But what if there were no apes? A new study published February 27 in the journal Oryx found that many tree and plant species in the Democratic Republic of the Congo rely almost exclusively on bonobos for seed dispersal. In the LuiKotale forest, where the study was conducted, 18 plant species were completely unable to reproduce if their seeds did not first travel through a bonobo’s guts. According to the paper if the bonobos disappeared, the plants would also likely go extinct.

Continue Reading.

The 6th Mass Extinction on Earth has Begun

Troubling evidence recently released by a group of scientists including Paul Ehrlich, the Bing Professor of Population Studies in biology, has  show a large increase in the number of species lost over the last century. The numbers above each bar represent the estimated values for extinct vertebrates. The image above shows that since the industrial revolution, species diversity has been rapidly declining in response to human activity including:

  • Destruction of habitats
  • Introduction of invasive species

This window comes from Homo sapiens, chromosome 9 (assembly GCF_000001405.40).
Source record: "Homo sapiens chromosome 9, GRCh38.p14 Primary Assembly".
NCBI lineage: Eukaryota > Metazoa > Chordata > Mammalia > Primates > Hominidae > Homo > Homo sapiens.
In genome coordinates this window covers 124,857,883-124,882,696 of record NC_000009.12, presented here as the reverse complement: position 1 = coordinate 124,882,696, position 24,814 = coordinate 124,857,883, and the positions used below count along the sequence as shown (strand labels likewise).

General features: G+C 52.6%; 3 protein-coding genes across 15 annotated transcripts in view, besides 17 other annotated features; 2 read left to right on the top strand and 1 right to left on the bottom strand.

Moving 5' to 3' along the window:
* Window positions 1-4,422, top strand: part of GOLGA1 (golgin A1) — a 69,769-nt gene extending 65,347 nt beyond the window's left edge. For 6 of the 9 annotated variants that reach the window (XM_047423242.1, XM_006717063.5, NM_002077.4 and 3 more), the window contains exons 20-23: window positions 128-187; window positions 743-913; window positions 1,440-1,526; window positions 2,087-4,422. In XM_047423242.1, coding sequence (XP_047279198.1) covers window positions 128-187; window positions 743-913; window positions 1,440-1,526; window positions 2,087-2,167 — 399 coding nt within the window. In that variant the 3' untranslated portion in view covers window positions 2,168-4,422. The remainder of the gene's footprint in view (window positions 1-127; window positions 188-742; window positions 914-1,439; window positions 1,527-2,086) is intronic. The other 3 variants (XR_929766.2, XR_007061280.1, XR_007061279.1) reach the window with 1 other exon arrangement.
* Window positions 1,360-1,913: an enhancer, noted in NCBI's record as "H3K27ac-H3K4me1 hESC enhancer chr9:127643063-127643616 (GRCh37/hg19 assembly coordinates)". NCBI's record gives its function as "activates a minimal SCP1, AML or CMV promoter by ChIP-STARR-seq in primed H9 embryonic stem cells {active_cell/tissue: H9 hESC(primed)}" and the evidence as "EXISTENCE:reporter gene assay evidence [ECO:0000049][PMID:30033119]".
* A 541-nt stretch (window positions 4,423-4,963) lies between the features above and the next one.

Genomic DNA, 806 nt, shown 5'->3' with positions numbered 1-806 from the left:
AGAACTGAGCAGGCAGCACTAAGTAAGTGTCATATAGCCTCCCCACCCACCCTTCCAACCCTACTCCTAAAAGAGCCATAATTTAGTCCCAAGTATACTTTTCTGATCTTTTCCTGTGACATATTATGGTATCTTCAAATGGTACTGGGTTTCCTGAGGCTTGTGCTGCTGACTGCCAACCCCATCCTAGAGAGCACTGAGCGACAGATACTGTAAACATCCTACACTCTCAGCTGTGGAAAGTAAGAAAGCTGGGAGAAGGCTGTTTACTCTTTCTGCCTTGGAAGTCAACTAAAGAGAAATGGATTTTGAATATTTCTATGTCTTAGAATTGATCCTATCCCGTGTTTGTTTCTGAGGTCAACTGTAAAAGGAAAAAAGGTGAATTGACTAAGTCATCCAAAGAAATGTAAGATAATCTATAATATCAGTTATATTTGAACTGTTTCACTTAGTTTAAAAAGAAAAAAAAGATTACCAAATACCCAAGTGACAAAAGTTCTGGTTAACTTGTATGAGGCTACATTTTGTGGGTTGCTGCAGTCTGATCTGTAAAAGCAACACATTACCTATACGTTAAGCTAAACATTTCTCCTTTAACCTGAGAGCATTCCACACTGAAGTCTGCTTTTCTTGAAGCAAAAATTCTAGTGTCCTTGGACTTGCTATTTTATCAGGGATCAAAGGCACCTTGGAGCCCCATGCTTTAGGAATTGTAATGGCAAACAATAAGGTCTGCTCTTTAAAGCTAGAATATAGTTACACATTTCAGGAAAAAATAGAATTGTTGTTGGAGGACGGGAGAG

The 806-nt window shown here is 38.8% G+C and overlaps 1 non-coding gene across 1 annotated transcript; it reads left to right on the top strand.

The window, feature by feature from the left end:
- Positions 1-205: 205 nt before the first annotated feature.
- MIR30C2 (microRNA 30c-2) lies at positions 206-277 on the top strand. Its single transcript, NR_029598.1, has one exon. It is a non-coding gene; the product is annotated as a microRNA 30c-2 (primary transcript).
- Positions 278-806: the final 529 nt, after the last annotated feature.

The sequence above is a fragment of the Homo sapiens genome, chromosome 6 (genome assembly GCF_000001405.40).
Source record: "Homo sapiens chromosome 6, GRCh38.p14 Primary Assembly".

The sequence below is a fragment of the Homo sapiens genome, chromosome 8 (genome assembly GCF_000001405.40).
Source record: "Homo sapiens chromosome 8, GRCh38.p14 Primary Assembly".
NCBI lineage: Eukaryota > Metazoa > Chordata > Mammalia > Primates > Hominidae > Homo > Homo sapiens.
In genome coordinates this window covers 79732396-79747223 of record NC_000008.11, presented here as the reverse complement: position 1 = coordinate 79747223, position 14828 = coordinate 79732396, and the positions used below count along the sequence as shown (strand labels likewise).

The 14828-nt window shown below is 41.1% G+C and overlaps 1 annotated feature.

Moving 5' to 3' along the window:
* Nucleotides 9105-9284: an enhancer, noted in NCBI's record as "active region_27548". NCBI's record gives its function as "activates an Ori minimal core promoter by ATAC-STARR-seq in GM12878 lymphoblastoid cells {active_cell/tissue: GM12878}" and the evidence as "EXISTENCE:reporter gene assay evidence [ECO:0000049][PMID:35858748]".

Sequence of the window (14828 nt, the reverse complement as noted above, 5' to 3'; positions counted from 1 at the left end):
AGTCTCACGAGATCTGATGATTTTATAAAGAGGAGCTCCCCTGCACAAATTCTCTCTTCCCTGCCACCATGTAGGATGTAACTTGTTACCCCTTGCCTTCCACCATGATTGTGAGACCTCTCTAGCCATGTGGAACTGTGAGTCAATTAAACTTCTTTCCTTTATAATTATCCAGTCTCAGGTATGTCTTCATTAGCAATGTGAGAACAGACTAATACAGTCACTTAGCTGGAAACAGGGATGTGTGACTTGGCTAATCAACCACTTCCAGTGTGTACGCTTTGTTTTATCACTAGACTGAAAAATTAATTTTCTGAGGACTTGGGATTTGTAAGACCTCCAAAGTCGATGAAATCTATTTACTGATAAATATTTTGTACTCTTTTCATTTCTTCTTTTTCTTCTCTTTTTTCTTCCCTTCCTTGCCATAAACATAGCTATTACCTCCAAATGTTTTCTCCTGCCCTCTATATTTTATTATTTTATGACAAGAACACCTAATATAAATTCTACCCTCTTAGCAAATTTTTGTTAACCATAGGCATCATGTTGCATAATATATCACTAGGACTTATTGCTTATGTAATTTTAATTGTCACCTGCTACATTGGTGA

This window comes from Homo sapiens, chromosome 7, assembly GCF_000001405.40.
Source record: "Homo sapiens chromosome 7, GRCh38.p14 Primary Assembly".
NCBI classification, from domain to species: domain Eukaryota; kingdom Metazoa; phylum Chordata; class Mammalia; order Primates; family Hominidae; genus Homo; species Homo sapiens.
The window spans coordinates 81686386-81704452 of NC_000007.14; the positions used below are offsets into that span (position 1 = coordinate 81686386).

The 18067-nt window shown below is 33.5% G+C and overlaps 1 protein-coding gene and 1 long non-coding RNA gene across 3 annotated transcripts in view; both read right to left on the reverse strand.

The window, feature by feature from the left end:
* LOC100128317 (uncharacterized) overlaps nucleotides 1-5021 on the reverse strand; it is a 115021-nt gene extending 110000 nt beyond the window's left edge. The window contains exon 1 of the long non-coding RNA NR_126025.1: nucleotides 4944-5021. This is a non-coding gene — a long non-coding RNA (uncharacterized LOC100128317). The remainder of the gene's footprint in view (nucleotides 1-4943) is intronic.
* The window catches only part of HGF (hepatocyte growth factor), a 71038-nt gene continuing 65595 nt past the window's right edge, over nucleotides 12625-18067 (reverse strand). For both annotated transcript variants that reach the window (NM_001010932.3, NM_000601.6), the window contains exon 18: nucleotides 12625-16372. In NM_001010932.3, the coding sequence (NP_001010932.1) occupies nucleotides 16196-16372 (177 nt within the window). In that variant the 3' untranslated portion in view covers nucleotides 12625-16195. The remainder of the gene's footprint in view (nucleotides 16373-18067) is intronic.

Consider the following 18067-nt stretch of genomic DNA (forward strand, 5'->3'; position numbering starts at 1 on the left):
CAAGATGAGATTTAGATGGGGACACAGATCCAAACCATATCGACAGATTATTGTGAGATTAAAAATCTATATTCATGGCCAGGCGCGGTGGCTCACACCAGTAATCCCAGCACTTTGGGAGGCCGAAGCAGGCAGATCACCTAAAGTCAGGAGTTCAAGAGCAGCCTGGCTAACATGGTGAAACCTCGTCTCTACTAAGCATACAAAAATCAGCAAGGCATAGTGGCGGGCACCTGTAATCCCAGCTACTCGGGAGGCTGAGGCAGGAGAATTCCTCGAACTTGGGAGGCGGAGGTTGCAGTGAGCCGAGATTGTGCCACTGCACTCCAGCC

• Climate change
  • Destruction of ecosystems because of pollutants

Erlich and his colleagues do offer hope for the future. If rapid conservation efforts are undertaken now, then  such a dramatic ecological event can be avoided. It is more than likely that if such an even were to occur, the human race would suffer itself.

Source: ScienceAdvances


Jorunna parva

Jorunna parva has taking the internet by storm earlier this year, due to its appearance: the black-and-white rabbit-like nudibranch has stolen the hearts of many twitter-users. Although the white specimens are seen as “fluffy rabbits”, there’re more colourations (probably depending on their habitat).

The 2,5 cm-long J. parva has two feather-like appandages on its head, called the Rhinophores, which are used to detect chemicals in the water. On its back there’s a large flower-like gill, used to filter oxygen out of the water. 

The highly toxic animals live as long as one year to a few months and are found in the waters near Japan and Indonesia to Tanzania and Madagascar.

Animalia - Mollusca - Gastropoda - Nudibranchia - Discodorididae - Jorunna - J. parva

(x) Flickr: Lugo GR  (x) Jun Imamoto (Japan)